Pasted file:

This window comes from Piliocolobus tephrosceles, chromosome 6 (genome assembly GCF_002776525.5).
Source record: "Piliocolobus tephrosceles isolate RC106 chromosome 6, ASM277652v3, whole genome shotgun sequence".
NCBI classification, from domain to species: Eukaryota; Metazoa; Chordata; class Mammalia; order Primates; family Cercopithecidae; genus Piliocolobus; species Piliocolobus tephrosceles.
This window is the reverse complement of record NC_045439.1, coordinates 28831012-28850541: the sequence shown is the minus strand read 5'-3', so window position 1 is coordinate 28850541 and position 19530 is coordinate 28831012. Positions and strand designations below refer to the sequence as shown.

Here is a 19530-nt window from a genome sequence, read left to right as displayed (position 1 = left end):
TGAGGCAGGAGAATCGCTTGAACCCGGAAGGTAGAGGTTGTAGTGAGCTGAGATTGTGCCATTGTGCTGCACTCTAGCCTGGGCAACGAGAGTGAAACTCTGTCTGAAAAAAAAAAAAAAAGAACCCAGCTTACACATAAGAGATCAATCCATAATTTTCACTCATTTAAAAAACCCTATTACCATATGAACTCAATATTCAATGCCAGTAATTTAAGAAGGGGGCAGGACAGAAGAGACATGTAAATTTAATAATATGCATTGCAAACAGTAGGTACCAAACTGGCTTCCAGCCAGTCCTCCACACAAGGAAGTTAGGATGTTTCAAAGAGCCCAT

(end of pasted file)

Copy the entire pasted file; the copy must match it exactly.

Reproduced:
This window comes from Piliocolobus tephrosceles, chromosome 6 (genome assembly GCF_002776525.5).
Source record: "Piliocolobus tephrosceles isolate RC106 chromosome 6, ASM277652v3, whole genome shotgun sequence".
NCBI classification, from domain to species: Eukaryota; Metazoa; Chordata; class Mammalia; order Primates; family Cercopithecidae; genus Piliocolobus; species Piliocolobus tephrosceles.
This window is the reverse complement of record NC_045439.1, coordinates 28831012-28850541: the sequence shown is the minus strand read 5'-3', so window position 1 is coordinate 28850541 and position 19530 is coordinate 28831012. Positions and strand designations below refer to the sequence as shown.

Here is a 19530-nt window from a genome sequence, read left to right as displayed (position 1 = left end):
TGAGGCAGGAGAATCGCTTGAACCCGGAAGGTAGAGGTTGTAGTGAGCTGAGATTGTGCCATTGTGCTGCACTCTAGCCTGGGCAACGAGAGTGAAACTCTGTCTGAAAAAAAAAAAAAAAGAACCCAGCTTACACATAAGAGATCAATCCATAATTTTCACTCATTTAAAAAACCCTATTACCATATGAACTCAATATTCAATGCCAGTAATTTAAGAAGGGGGCAGGACAGAAGAGACATGTAAATTTAATAATATGCATTGCAAACAGTAGGTACCAAACTGGCTTCCAGCCAGTCCTCCACACAAGGAAGTTAGGATGTTTCAAAGAGCCCAT